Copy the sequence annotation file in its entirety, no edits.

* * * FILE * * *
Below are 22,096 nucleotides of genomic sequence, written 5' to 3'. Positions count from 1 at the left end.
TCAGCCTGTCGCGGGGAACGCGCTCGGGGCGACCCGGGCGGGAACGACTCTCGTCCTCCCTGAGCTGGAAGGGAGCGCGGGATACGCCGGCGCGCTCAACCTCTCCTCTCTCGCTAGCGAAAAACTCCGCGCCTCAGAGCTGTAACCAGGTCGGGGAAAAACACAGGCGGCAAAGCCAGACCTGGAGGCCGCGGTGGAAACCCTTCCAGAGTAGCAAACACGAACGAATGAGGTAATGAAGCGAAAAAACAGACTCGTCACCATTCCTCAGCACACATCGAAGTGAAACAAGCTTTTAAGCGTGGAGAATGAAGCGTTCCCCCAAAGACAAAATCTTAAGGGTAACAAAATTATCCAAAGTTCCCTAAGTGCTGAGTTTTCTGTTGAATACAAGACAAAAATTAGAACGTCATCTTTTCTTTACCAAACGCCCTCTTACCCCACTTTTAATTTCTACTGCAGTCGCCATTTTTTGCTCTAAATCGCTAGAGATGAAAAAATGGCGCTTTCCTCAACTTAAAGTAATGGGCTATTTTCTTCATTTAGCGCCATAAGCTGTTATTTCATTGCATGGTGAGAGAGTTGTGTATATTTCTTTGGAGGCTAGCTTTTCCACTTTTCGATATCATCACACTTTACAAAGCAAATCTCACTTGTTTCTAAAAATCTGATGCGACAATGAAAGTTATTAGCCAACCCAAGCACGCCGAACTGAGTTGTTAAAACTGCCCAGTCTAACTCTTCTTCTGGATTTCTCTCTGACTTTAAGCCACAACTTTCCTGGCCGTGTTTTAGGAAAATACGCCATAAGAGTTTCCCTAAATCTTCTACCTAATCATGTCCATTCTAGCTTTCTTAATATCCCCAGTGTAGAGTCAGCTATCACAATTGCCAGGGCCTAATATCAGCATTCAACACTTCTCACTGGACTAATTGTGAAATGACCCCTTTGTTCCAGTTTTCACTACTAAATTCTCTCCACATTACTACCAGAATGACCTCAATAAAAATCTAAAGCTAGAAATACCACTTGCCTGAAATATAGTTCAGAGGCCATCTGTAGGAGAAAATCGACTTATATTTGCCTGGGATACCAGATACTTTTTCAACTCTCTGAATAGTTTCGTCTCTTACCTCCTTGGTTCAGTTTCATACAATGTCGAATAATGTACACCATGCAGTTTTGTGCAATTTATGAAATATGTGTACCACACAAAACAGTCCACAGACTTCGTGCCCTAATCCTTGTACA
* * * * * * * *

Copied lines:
Below are 22,096 nucleotides of genomic sequence, written 5' to 3'. Positions count from 1 at the left end.
TCAGCCTGTCGCGGGGAACGCGCTCGGGGCGACCCGGGCGGGAACGACTCTCGTCCTCCCTGAGCTGGAAGGGAGCGCGGGATACGCCGGCGCGCTCAACCTCTCCTCTCTCGCTAGCGAAAAACTCCGCGCCTCAGAGCTGTAACCAGGTCGGGGAAAAACACAGGCGGCAAAGCCAGACCTGGAGGCCGCGGTGGAAACCCTTCCAGAGTAGCAAACACGAACGAATGAGGTAATGAAGCGAAAAAACAGACTCGTCACCATTCCTCAGCACACATCGAAGTGAAACAAGCTTTTAAGCGTGGAGAATGAAGCGTTCCCCCAAAGACAAAATCTTAAGGGTAACAAAATTATCCAAAGTTCCCTAAGTGCTGAGTTTTCTGTTGAATACAAGACAAAAATTAGAACGTCATCTTTTCTTTACCAAACGCCCTCTTACCCCACTTTTAATTTCTACTGCAGTCGCCATTTTTTGCTCTAAATCGCTAGAGATGAAAAAATGGCGCTTTCCTCAACTTAAAGTAATGGGCTATTTTCTTCATTTAGCGCCATAAGCTGTTATTTCATTGCATGGTGAGAGAGTTGTGTATATTTCTTTGGAGGCTAGCTTTTCCACTTTTCGATATCATCACACTTTACAAAGCAAATCTCACTTGTTTCTAAAAATCTGATGCGACAATGAAAGTTATTAGCCAACCCAAGCACGCCGAACTGAGTTGTTAAAACTGCCCAGTCTAACTCTTCTTCTGGATTTCTCTCTGACTTTAAGCCACAACTTTCCTGGCCGTGTTTTAGGAAAATACGCCATAAGAGTTTCCCTAAATCTTCTACCTAATCATGTCCATTCTAGCTTTCTTAATATCCCCAGTGTAGAGTCAGCTATCACAATTGCCAGGGCCTAATATCAGCATTCAACACTTCTCACTGGACTAATTGTGAAATGACCCCTTTGTTCCAGTTTTCACTACTAAATTCTCTCCACATTACTACCAGAATGACCTCAATAAAAATCTAAAGCTAGAAATACCACTTGCCTGAAATATAGTTCAGAGGCCATCTGTAGGAGAAAATCGACTTATATTTGCCTGGGATACCAGATACTTTTTCAACTCTCTGAATAGTTTCGTCTCTTACCTCCTTGGTTCAGTTTCATACAATGTCGAATAATGTACACCATGCAGTTTTGTGCAATTTATGAAATATGTGTACCACACAAAACAGTCCACAGACTTCGTGCCCTAATCCTTGTACA